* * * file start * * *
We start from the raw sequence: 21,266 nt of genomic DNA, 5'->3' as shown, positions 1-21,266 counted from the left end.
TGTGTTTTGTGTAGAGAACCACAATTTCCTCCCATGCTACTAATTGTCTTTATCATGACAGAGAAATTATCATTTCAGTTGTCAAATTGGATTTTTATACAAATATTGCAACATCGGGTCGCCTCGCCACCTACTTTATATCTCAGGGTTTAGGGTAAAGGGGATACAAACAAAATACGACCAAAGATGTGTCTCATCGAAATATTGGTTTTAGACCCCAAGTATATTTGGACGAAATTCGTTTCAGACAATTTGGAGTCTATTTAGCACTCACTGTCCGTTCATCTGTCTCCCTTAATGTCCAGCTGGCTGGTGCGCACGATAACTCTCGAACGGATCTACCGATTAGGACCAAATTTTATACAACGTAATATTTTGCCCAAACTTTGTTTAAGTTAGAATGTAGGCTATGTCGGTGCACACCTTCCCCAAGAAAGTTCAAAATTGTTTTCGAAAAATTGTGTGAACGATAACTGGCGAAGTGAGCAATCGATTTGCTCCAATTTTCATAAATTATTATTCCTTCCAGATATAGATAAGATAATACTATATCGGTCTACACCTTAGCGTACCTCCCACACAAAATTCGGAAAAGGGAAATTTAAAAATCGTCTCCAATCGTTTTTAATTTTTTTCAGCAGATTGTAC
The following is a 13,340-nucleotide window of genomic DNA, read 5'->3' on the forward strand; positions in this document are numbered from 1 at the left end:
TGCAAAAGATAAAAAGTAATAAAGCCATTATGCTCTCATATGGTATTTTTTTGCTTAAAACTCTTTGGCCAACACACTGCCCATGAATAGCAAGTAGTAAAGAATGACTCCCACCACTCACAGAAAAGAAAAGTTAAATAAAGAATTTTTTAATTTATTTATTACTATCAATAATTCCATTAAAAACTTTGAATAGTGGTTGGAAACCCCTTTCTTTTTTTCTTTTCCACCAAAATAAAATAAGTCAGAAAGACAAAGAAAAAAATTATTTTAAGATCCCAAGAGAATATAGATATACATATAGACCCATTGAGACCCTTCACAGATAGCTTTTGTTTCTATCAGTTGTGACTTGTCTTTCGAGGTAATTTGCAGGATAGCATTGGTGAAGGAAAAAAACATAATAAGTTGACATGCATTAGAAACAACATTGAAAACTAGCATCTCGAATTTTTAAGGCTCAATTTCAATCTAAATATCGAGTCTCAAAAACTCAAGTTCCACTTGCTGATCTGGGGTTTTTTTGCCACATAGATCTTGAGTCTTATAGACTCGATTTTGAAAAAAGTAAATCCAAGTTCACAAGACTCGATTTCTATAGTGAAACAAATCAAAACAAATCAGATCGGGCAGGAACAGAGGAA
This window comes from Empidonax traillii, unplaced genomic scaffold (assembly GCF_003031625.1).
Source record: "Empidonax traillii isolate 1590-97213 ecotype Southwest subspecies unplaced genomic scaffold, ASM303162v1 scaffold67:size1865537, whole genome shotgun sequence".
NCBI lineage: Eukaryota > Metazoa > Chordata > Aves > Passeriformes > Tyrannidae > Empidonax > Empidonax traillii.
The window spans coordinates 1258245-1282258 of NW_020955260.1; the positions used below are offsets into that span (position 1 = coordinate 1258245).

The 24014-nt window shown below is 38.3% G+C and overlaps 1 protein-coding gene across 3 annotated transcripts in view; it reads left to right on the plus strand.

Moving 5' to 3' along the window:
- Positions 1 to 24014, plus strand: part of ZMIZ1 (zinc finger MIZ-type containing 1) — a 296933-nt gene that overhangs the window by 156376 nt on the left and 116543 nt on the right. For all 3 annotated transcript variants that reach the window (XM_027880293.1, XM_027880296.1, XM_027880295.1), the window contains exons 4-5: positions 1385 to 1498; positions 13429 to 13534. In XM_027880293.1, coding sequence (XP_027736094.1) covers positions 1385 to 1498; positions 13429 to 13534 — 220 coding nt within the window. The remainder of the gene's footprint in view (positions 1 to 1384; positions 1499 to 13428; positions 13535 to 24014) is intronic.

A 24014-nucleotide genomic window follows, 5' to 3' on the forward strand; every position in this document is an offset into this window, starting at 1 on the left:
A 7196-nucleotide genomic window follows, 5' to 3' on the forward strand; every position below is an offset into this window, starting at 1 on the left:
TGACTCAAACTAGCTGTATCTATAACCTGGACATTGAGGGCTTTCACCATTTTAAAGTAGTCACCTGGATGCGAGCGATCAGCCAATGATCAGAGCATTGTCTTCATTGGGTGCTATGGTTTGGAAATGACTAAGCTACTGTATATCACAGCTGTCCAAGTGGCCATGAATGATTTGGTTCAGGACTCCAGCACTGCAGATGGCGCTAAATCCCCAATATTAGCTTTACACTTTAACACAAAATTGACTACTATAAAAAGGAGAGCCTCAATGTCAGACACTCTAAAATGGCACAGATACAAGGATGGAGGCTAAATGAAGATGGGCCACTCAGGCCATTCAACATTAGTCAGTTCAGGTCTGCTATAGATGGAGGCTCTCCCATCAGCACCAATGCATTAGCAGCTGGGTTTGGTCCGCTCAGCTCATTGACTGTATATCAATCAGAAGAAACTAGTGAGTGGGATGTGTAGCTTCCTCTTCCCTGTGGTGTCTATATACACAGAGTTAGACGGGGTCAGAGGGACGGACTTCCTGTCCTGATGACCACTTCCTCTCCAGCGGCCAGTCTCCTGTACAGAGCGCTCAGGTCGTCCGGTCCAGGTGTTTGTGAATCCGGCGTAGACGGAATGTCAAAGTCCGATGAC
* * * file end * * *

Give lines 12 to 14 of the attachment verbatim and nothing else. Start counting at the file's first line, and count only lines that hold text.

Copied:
A 24014-nucleotide genomic window follows, 5' to 3' on the forward strand; every position in this document is an offset into this window, starting at 1 on the left:
A 7196-nucleotide genomic window follows, 5' to 3' on the forward strand; every position below is an offset into this window, starting at 1 on the left:
TGACTCAAACTAGCTGTATCTATAACCTGGACATTGAGGGCTTTCACCATTTTAAAGTAGTCACCTGGATGCGAGCGATCAGCCAATGATCAGAGCATTGTCTTCATTGGGTGCTATGGTTTGGAAATGACTAAGCTACTGTATATCACAGCTGTCCAAGTGGCCATGAATGATTTGGTTCAGGACTCCAGCACTGCAGATGGCGCTAAATCCCCAATATTAGCTTTACACTTTAACACAAAATTGACTACTATAAAAAGGAGAGCCTCAATGTCAGACACTCTAAAATGGCACAGATACAAGGATGGAGGCTAAATGAAGATGGGCCACTCAGGCCATTCAACATTAGTCAGTTCAGGTCTGCTATAGATGGAGGCTCTCCCATCAGCACCAATGCATTAGCAGCTGGGTTTGGTCCGCTCAGCTCATTGACTGTATATCAATCAGAAGAAACTAGTGAGTGGGATGTGTAGCTTCCTCTTCCCTGTGGTGTCTATATACACAGAGTTAGACGGGGTCAGAGGGACGGACTTCCTGTCCTGATGACCACTTCCTCTCCAGCGGCCAGTCTCCTGTACAGAGCGCTCAGGTCGTCCGGTCCAGGTGTTTGTGAATCCGGCGTAGACGGAATGTCAAAGTCCGATGAC